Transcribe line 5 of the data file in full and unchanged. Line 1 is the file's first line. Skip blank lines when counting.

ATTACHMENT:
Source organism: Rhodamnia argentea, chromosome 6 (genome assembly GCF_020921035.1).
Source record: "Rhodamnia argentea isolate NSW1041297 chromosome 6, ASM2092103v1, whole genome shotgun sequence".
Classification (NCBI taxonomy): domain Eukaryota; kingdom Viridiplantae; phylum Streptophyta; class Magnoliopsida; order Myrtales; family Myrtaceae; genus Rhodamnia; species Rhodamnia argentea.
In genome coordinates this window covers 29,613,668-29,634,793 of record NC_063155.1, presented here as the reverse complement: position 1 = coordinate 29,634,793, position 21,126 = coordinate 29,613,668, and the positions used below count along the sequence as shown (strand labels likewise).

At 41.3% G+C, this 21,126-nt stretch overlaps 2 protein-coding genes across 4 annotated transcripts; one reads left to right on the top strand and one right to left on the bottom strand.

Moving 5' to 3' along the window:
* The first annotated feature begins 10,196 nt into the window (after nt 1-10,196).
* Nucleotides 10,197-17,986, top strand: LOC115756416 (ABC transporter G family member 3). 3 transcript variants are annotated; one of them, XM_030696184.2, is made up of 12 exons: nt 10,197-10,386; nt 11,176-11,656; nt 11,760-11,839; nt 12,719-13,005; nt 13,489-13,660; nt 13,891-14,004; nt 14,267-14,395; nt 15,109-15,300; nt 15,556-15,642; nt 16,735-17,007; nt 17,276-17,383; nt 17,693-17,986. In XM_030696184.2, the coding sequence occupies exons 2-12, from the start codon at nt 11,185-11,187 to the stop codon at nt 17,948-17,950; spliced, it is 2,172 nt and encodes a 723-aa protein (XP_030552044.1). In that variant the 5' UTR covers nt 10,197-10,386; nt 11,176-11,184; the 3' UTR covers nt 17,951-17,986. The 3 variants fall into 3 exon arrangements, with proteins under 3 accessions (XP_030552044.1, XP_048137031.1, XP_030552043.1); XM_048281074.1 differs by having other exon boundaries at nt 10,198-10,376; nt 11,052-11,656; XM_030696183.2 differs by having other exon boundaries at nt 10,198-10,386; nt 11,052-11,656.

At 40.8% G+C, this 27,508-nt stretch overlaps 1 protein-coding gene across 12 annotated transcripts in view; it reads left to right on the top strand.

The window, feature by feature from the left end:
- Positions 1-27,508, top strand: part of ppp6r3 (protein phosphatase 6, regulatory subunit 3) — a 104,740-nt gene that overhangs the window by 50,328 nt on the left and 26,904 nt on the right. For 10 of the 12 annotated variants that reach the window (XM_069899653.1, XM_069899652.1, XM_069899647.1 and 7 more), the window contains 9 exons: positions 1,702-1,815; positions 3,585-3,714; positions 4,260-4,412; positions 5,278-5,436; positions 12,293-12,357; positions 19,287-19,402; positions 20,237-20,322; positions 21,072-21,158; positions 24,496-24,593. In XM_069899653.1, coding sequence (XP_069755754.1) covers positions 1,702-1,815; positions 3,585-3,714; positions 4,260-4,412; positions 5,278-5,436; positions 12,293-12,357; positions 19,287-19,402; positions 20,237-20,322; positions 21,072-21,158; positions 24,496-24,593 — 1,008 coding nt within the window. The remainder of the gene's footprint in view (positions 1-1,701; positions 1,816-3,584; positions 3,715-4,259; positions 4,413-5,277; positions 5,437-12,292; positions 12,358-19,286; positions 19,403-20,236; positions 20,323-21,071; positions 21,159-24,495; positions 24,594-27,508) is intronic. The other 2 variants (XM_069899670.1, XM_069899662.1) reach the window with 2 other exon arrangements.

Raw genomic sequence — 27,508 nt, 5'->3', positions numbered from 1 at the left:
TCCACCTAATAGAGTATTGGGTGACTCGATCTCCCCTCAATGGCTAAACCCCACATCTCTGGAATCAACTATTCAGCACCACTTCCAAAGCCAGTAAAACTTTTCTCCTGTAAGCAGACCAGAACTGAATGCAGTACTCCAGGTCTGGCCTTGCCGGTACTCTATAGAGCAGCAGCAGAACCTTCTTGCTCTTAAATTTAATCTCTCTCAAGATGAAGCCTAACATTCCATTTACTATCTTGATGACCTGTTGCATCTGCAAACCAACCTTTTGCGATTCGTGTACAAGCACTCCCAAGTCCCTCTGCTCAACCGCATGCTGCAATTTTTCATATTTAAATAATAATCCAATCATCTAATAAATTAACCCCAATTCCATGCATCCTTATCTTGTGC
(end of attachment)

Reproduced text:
At 41.3% G+C, this 21,126-nt stretch overlaps 2 protein-coding genes across 4 annotated transcripts; one reads left to right on the top strand and one right to left on the bottom strand.